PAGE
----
I’ve lost count of the times that I’ve been shown a forecast spreadsheet which shows the sales forecast in monthly buckets – and of course we’re going to want to import that into Dynamics AX.
So we face two problems – the first of course is that the Demand forecast table holds the forecast in separate records – so we’ll need to convert our matrix of monthly forecasts into a columnar list – or we’ll need to use a customised import function. In the past I’ve used both options, but that’s not the subject of this post. This post’s about the second problem, converting a monthly forecast to a weekly demand pattern.
The standard Dynamics AX solution is the ‘Period key’. So let’s create a Demand forecast for an item. Inventory management > Inquires > Forecast > Demand forecast:
I’ve entered a Date (1st December 2015), and an Item number and a sales quantity. The system’s defaulted the sales unit, the sales price and a warehouse. I suppose that we should note in passing the warehouse might not be needed – we could have setup our Storage dimension group so that ‘Coverage plan by dimension’ isn’t active for the warehouse – but I don’t see that setup being used very often.
So, we already know that a monthly forecast like that isn’t very helpful to production planners who are working on weekly (or 2-weekly) production plan cycles – or buyers who want to create purchase orders every week or two. To solve this problem we’re going to use an Allocation method of ‘Key’ – but first we’ll need to setup a ‘Period key’. (Incidentally the other Allocation option of ‘Period’ is useful for creating recurring test data – where it’ll quickly duplicate your entered forecast on a weekly or monthly basis up to an entered ‘End date’). But back to the Period key. Inventory management > Setup > Forecast > Period allocation categories:
I’ve created a new key; clicked on the Lines button; and added four lines (25% per line), with an offset of 7 days per line. Your allocation doesn’t have to add up to 100% but mostly it will. Back on your demand forecast, select the Allocation method Key and enter your Period key (and click Create lines or Save) and the system will split your entered forecast as specified:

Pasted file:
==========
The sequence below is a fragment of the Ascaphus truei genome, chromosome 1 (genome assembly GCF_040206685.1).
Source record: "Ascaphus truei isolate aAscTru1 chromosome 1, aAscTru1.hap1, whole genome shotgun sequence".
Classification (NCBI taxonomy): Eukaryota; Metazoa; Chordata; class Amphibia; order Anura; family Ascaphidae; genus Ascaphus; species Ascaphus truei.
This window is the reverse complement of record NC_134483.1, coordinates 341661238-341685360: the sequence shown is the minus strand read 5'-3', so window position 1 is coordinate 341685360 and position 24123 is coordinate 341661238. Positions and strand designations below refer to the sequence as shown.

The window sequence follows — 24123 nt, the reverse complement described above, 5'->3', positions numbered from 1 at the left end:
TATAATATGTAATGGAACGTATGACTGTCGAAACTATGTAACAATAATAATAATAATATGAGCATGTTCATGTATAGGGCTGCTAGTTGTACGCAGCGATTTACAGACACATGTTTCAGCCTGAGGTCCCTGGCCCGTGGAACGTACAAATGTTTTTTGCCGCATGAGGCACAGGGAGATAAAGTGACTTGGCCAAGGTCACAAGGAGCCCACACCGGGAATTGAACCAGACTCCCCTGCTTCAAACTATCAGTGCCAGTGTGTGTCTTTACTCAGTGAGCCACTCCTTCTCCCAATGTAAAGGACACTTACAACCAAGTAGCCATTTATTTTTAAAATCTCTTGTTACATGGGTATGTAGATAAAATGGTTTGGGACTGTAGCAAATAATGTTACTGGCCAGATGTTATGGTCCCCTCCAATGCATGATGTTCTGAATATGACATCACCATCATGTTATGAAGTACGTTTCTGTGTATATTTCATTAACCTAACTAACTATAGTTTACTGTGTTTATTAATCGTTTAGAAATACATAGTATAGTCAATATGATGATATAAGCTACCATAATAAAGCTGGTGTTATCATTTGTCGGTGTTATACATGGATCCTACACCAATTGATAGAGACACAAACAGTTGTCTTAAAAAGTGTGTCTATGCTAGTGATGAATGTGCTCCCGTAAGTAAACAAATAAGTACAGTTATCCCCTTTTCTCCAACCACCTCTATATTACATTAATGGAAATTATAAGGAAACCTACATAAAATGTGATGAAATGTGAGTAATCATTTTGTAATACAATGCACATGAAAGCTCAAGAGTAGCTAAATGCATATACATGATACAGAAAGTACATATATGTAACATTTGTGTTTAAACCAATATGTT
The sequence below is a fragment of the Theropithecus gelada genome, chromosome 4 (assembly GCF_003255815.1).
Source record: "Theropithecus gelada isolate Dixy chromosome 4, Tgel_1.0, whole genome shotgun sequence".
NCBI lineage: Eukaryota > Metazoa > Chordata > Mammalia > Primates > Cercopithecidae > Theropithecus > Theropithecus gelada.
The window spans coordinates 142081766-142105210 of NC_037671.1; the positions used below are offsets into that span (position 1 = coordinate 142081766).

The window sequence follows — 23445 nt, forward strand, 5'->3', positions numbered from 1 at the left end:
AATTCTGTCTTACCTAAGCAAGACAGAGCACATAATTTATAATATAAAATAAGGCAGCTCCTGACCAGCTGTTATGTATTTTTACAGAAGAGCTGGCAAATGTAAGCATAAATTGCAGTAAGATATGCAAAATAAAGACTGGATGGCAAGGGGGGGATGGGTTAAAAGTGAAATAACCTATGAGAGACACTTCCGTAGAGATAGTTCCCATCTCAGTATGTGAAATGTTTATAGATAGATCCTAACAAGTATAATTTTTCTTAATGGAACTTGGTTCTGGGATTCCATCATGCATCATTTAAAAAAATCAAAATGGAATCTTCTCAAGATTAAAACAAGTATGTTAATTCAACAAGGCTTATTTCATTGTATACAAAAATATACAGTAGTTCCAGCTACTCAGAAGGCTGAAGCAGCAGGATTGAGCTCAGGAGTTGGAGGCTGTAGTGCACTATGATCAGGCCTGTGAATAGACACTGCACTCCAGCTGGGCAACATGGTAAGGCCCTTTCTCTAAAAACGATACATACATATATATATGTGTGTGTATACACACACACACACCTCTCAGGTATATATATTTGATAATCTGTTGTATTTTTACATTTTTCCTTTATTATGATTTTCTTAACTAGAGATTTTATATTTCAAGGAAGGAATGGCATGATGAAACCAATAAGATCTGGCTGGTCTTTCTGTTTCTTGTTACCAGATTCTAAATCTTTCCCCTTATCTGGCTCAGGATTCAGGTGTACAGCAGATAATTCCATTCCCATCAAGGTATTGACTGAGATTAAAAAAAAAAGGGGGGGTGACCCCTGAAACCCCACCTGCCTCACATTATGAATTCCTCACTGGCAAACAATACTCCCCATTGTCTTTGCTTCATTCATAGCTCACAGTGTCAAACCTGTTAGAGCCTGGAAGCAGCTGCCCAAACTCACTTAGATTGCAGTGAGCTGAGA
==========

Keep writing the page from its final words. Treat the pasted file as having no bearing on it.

So typically, what I’ve seen done is that the forecast import allows the user to specify a Period key – and often that’s only used for the first few months of the forecast. Once you get out past your short-term planning horizon, having a forecast in monthly buckets is probably acceptable – and not using a Period key on all forecasts will speed up the import of the forecast, and master planning’s run time. But a major problem with that type of import is that it ignores the 4,4,5 weeks to months conversion pattern that gives you a more ‘real-world’ conversion. So really we should build a bit of intelligence into our import (by which I mean another parameter on the calendar we’re using) so that we can use two (or more) period keys to convert the monthly forecast to planning weeks.
Another problem we need to address when we’re importing forecasts is what happens when the forecast date (typically the first of the month) falls on a non-working day. This year (2015) 1st November is a Sunday. Enter a forecast for 1st November 2015 and run master planning and you’ll get:
That first line shows a Requirement date of 30th October, not the 1st November. The system’s reacting to demand on a non-working day by prompting you to supply against the demand on the first working day before the forecast. Unfortunately most planners won’t want that behaviour and your forecast import will need to use a calendar to determine the first working day after the forecast date. Actually, the other forecast I entered on 1st December shows another problem. The 1st December 2015 is a Tuesday. Do your planners want the forecast to be entered on a Monday (or perhaps a Friday?) – more customisation of your import is the only way forward here.
Finally – I’ve shown here a Period key with an even distribution (25%; 25%; 25%; 25%), but you don’t have to use period keys like that. It may be that in your company most orders are received at the end of the month, and period key like (15%; 15%; 20%; 50%) might give you a better approximation of an item’s actual demand pattern. I once saw monthly forecast’s being split into 60% at the beginning of the month and 40% two weeks later. That worked well for that company because they had a 2-week production cycle (most products were made once every 2 weeks) and they could use the 60% forecast to drive a ‘spike orders’ report, which highlighted those items that had sold more than 60% of the monthly forecast in the first 2 weeks.
Of course, you might be able to avoid all of these issues by converting your marketing department into giving the planners a weekly forecast. Good luck with that one.